Topic 10- Halogenoalkanes Flashcards Preview

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Flashcards in Topic 10- Halogenoalkanes Deck (10)
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1

What are the three classifications of halogenoalkanes and describe their positions?

What type of isomers are these?

What does the boiling point of halogenoalkanes increase with and why?

What does boiling point also increase for?

What does greater branching equal?

What is an example equation for the making of halogenoalkanes?

What is the name of the mechanism for the making of halogenoalkanes?

What are the three stages of making halogenoalkanes called?

-Primary 1o (end of the chain)
-Secondary 2o (in the middle)
-Tertiary 3o (at a branch)

Positional isomers

Increases with molecular size due to increased van der Waals' forces between molecules

Also increases for straight chain isomers

Greater branching = lower inter-molecular forces

CH4 (g) + CL2 (g) ---> CH3CL (g) + HCL (g)

Free-radical substitution

-Initiation
-Propagation (and substitution)
-Termination.

2

What is an example equation for the making of halogenoalkanes?

What is the equation for initiation?

What does the chlorine molecule do?

How does the Cl-Cl bond break?

What does initiation form?

CH4 (g) + Cl2 (g) ---> CH3Cl (g) + HCl (g)

Cl2 ---> Cl * + Cl *

Cl2 molecule absorbs one quanta of UV light

Cl-Cl bond breaks homolytically (homolytic fission of covalent bonds)

Forms Cl * free radicals.

3

What is the equation for initiation for the making of halogenoalkanes?

What does the chlorine molecule do?

How does the CL-CL bond break?

What is this called?

What does initiation form?

CL2 ---> CL* + CL*

Cl2 molecule absorbs one quanta of UV light

CL-CL bond breaks homolytically

Homolytic fission of covalent bonds

Forms CL* free radicals.

4

What is the first equation for propagation in the making of halogenoalkanes?

What is the second equation for propagation?

What two products does propagation produce?

CL* + CH4 ---> HCL + *CH3

*CH3 + CL2 ---> CH3CL + CL*

Produces CL* and *CH3 free radicals.

5

What occurs in termination in the making of halogenoalkanes?

What is the first equation for termination?

What is the second equation for termination?

What is the third equation for termination?

What do two free radicals react to form in termination?

The free radicals are removed

CL* + CL* ---> CL2

*CH3 + *CH3 ---> C2H6

CL* + *CH3 ---> CH3CL

In termination, two free-radicals react to form stable compounds with no unpaired electrons.

6

What is the definition of a halogenoalkane?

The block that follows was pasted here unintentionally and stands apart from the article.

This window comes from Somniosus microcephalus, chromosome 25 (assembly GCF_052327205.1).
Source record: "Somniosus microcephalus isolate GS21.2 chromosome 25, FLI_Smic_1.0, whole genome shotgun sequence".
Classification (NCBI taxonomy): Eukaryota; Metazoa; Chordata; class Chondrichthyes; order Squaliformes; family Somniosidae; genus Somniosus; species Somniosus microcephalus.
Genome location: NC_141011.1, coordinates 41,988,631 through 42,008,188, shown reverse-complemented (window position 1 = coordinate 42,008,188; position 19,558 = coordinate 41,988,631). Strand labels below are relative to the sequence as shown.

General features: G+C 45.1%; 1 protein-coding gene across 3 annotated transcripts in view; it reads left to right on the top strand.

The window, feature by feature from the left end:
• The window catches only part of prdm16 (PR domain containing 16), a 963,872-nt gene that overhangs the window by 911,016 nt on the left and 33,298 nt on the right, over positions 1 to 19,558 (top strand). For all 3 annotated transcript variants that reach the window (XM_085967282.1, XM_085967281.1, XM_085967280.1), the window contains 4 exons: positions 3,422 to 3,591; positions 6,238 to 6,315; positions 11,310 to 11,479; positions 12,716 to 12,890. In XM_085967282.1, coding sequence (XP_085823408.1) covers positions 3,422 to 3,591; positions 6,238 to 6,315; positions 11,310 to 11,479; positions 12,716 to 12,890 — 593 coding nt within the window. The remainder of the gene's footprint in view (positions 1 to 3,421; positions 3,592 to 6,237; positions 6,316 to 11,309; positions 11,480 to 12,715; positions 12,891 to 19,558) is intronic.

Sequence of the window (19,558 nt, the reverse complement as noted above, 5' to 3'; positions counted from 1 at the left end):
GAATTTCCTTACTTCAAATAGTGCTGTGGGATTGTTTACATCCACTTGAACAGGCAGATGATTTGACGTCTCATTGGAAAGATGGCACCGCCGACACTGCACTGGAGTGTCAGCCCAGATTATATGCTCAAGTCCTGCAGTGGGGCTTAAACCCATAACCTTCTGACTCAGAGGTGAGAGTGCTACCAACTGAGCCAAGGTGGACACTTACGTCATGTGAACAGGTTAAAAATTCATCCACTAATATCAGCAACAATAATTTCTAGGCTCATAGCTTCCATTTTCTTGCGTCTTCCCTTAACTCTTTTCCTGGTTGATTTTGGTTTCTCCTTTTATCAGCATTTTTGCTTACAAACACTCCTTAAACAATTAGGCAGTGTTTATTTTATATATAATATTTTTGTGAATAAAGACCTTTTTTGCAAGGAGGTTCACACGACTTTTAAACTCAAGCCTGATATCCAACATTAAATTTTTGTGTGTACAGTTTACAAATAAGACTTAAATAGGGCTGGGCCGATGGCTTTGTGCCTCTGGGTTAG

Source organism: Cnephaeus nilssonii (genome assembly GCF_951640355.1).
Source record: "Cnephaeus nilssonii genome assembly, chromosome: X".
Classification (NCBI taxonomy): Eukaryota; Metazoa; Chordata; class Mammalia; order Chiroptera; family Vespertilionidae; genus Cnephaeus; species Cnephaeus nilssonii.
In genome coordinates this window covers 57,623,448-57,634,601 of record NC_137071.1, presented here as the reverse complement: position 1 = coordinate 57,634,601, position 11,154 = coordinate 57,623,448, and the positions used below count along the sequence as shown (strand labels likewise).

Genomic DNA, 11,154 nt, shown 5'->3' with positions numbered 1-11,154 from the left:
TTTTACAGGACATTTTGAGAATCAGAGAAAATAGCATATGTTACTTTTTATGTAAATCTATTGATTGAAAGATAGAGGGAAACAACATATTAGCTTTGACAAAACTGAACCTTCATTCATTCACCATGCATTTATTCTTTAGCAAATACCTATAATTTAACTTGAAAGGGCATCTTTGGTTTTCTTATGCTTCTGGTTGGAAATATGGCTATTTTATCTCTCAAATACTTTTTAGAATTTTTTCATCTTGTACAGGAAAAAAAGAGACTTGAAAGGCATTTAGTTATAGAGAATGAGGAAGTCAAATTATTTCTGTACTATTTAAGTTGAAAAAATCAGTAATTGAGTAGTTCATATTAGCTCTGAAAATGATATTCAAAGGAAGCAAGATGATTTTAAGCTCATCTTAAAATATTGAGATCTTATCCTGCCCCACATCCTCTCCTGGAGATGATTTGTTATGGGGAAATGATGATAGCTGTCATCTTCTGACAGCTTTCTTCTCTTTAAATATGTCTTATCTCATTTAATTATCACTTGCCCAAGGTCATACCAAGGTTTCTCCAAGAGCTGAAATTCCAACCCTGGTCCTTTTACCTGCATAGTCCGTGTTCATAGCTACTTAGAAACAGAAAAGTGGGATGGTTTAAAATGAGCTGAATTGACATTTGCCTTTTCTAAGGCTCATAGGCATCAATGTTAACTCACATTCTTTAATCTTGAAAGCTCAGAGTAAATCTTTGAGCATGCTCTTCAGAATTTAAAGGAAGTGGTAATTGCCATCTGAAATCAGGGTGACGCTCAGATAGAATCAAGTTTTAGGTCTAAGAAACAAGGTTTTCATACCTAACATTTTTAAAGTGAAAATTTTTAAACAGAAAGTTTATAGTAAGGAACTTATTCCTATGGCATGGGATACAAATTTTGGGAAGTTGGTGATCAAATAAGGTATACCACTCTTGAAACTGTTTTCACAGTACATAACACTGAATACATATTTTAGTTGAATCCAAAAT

What are halogens generally much more than carbon?

What are most carbon-halogen bonds?

What does a halogen atom more than compared to carbon and so what does it do to carbon?

What does this leave the carbon atom as?

What does this leave the halogen atom as?

What does the f+ carbon not have enough of?

What does this mean it can be attacked by?

An with at least one halogen atom in place of a hydrogen atom

Halogens are generally much more electronegative than carbon

Most carbon-halogen bonds are polar

The halogen atom is more electronegative than the carbon atom and so withdraws electron density from the carbon atom

This leaves the carbon atom with a partial positive charge

This leaves the halogen atom with a partial negative charge

The f+ carbon doesn't have enough electrons

This means it can be attacked by a nucleophile.

7

What is a nucleophile?

What is the function of a nucleophile?

What are three examples of nucleophiles that will react with halogenoalkanes?

A nucleophile is an electron-pair donor

It donates an electron pair to somewhere without enough electrons

Cyanide ion; ammonia; hydroxide ion.

8

What is the definition of nucleophilic substitution?

A reaction where one functional group is substituted for another.

9

What three things happen in a nucleophilic substitution reaction?

A nucleophile attacks a polar molecule, kicks out a functional group and settles itself down in its place.

10

What is the general equation for the nucleophilic substitution of a halogenoalkane?

What does the X stand for?

What does the Nu- stand for?

What is the carbon-halogen bond and so what is drawn?

CH3 CH2 X + (Nu-) ---> CH3 CH2 Nu + (X-)

The X stands for one of the halogens

The Nu- stands for a nucleophile

The carbon-halogen bond is polar, so there are f- and f+ signs drawn on the molecule to represent the charges.